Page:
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Reviews » DVD Video Reviews » Man On The Moon
Man On The Moon
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Review by Aaron Beierle | posted June 3, 2000 | E-mail the Author
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The Movie:

There really couldn't have been anyone else to play Andy Kaufman besides Jim Carrey - Carrey, who was an enormous fan of the comedian, takes the role and completely becomes it. There are a number of scenes where he's so good it's almost scary. Watching it, it reminds me of some of the early stand-up comedy moments from Carrey, where he would try things and experiment; sometimes it wouldn't work, but even if it didn't, you were entertained by how far out there it went. It's an experience...

...And so is the film. Revolving around the history of Kaufman, director Milos Forman takes the audience from the performer's childhood to the stand-up gigs, to "Taxi" and to the end of his life. Kaufman, as he repeats, is not a comedian but a performer, and the surreal nature of everything down to the prank of lounge act Tony Clifton is an amazing thing to witness. We eventually are introduced to the other cast of characters in Kaufman's life, from his manager George Shapiro(Danny Devito) to his co-conspirator, Bob Zamuda(Paul Giamatti) to his girlfriend, Lynne Marguiles(Courtney Love). I was greatly impressed by the supporting cast, who never become overshadowed by the performance from Carrey, which is one of genius.

The film even opens with a frustratingly brilliant bit, with Carrey as Kaufman welcoming the audience to the movie, explaining that he wasn't happy with it, and letting the credits roll. The bit goes on a little too long, but the end result is hilarious. Time and time again, though, it's Carrey's performance that makes the movie truly memorable, bringing Kaufman to life with an intense, out-of-control performance that's easily the actor's very best.


The DVD

VIDEO: The transfer from Universal for "Man On The Moon" is good, but it's not quite as good as it could have been. The picture is adequately sharp, but it seems a little on the soft side on occasion. Detail is good, but not great. Colors occasionally are bright and make an impression, but generally, stay fairly subdued. Flesh tones are natural, though.

The remaining problems are slight, but noticable. There is some slight shimmering and pixelation, but they aren't terribly distracting. The print used is in very good condition, with only a minor mark or two. It's certainly watchable, but it's not the best work Universal has done.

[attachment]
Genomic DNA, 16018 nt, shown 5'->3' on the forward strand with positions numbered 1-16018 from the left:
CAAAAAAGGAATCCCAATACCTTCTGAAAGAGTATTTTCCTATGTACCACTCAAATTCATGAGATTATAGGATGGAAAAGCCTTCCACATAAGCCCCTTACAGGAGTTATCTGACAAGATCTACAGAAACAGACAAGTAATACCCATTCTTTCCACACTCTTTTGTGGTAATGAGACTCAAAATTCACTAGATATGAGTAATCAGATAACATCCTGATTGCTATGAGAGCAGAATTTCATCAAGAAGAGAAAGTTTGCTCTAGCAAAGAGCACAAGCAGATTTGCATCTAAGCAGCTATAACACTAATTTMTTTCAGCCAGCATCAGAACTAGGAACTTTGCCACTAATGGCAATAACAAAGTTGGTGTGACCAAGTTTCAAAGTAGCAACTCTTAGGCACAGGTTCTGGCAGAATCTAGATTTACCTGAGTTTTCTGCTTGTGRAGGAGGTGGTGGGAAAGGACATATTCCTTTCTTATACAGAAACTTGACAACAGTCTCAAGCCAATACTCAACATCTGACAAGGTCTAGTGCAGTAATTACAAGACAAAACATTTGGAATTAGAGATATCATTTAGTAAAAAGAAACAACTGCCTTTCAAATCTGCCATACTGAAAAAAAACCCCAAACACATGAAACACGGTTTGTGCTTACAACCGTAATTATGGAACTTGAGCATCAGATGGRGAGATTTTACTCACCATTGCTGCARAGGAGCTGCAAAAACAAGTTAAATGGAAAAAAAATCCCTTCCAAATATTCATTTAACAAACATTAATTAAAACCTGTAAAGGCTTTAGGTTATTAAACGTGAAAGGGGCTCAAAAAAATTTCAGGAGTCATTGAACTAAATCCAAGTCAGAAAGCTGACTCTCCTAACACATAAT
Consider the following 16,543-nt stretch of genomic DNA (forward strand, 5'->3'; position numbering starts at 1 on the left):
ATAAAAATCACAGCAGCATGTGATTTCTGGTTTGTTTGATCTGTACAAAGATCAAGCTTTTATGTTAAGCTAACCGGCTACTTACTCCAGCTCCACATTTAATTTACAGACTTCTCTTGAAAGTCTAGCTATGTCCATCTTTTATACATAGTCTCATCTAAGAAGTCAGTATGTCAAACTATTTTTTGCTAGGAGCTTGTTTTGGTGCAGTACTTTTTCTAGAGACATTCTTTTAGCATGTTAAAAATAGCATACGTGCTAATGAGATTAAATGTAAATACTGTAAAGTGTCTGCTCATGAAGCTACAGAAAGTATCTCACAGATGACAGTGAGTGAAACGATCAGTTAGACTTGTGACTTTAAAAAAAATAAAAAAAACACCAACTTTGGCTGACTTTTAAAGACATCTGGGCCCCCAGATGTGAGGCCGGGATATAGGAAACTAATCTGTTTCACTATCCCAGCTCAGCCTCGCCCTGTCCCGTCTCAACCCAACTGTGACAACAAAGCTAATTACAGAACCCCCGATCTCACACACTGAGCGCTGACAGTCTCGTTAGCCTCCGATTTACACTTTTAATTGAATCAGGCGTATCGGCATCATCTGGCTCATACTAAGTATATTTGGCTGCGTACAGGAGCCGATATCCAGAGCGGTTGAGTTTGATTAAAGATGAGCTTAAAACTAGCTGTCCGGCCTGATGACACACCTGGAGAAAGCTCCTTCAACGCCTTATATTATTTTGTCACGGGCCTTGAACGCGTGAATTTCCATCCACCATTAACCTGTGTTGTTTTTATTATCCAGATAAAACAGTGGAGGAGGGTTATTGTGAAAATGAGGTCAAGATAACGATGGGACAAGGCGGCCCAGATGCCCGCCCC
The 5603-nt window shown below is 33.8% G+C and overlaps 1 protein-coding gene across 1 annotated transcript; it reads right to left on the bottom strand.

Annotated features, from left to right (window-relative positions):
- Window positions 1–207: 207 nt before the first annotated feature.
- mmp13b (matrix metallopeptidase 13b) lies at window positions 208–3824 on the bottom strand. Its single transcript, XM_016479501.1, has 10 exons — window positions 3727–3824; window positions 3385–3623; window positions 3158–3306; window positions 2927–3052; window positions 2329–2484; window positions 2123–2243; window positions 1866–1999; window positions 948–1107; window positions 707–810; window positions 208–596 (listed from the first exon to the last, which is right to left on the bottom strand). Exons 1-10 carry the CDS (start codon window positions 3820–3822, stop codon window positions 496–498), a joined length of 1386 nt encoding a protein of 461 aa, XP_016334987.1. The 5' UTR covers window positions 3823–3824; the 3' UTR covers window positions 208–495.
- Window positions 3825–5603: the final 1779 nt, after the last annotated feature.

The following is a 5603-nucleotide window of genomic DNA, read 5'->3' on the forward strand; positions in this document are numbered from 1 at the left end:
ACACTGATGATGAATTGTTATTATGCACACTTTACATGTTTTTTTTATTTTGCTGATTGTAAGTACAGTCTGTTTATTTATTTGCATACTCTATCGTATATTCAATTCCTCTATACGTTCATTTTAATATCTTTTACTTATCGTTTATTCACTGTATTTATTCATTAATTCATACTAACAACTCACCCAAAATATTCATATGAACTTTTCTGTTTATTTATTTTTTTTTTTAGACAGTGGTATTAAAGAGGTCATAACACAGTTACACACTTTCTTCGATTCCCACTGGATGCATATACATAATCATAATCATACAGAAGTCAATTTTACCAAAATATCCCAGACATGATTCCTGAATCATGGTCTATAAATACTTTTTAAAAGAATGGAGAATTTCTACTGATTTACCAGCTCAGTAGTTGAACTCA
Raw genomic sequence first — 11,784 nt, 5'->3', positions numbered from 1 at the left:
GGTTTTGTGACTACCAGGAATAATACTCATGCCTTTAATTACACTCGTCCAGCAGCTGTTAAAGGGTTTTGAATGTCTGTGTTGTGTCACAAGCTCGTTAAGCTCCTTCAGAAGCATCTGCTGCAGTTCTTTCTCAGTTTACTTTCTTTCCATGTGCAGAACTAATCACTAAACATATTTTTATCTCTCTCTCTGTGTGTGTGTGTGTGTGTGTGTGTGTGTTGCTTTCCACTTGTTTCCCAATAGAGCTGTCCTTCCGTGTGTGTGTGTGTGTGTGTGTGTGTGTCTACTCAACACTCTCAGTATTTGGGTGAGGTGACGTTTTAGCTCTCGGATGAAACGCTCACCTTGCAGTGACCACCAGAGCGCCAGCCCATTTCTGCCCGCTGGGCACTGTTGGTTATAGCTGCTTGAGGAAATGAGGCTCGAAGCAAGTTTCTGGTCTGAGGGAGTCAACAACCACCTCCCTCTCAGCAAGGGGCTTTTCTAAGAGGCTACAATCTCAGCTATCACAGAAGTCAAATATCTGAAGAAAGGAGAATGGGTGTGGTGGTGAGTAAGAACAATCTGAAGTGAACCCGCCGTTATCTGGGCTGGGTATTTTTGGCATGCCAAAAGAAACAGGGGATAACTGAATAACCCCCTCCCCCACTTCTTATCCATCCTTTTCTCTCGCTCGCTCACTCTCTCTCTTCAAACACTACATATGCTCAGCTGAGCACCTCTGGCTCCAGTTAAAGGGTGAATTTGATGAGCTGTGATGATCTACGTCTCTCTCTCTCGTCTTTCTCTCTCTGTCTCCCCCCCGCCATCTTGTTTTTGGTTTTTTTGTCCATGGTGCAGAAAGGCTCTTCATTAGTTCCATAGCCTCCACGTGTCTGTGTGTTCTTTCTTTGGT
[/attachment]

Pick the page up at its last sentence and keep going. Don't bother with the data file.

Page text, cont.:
SOUND: Universal has inclued both DTS and Dolby Digital audio for "Man On The Moon", and both are pretty similar to each other. The film is mainly dialogue driven, with not much else during the picture. Surround use is pretty minor, but effective when used. The score sounds clear and smooth, and dialogue is clear and well-integrated. The DTS track sounds a little smoother and more natural - especially during the performances, but I didn't find a major difference between the two. The DTS "piano" trailer is included.

EXTRAS: This could have been a bigger special edition; although Universal's extras that are included are enjoyable, I wish there was more included, such as a commentary from the director or even Carrey.

Deleted Scenes: There are about 10 minutes worth of deleted scenes included; some are just interesting to watch, but there are a couple that are pretty entertaining and were probably cut due to time.

Spotlight On Location: Another of Universal's documentary features, "Man On The Moon: Behind The Spotlight" takes equal turns on featuring the history behind Kaufman's career and the production of the movie. Director Milos Forman as well as many other members of the cast and crew share their thoughts on the movie as well as Kaufman's career. The viewpoint of Carrey on the career of the performer is especially interesting to listen to.

Andy Kaufman Bio: There is a text bio of Kaufman, and there are little logos you can select to watch a clip of Kaufman.

Notes: Cast and crew bios, production notes.

Music Videos: "Man On The Moon" and "The Great Beyond", from REM.

Trailers: Trailers for "Man On The Moon" and "Nutty Professor 2".

Also: DVD-rom features and recommendations.


Final Thoughts: The film tends to get a little long once or twice, but Carrey's performance is remarkable. Universal's DVD isn't quite as strong as it could have been, but it's still an enjoyable presentation. Recommended.

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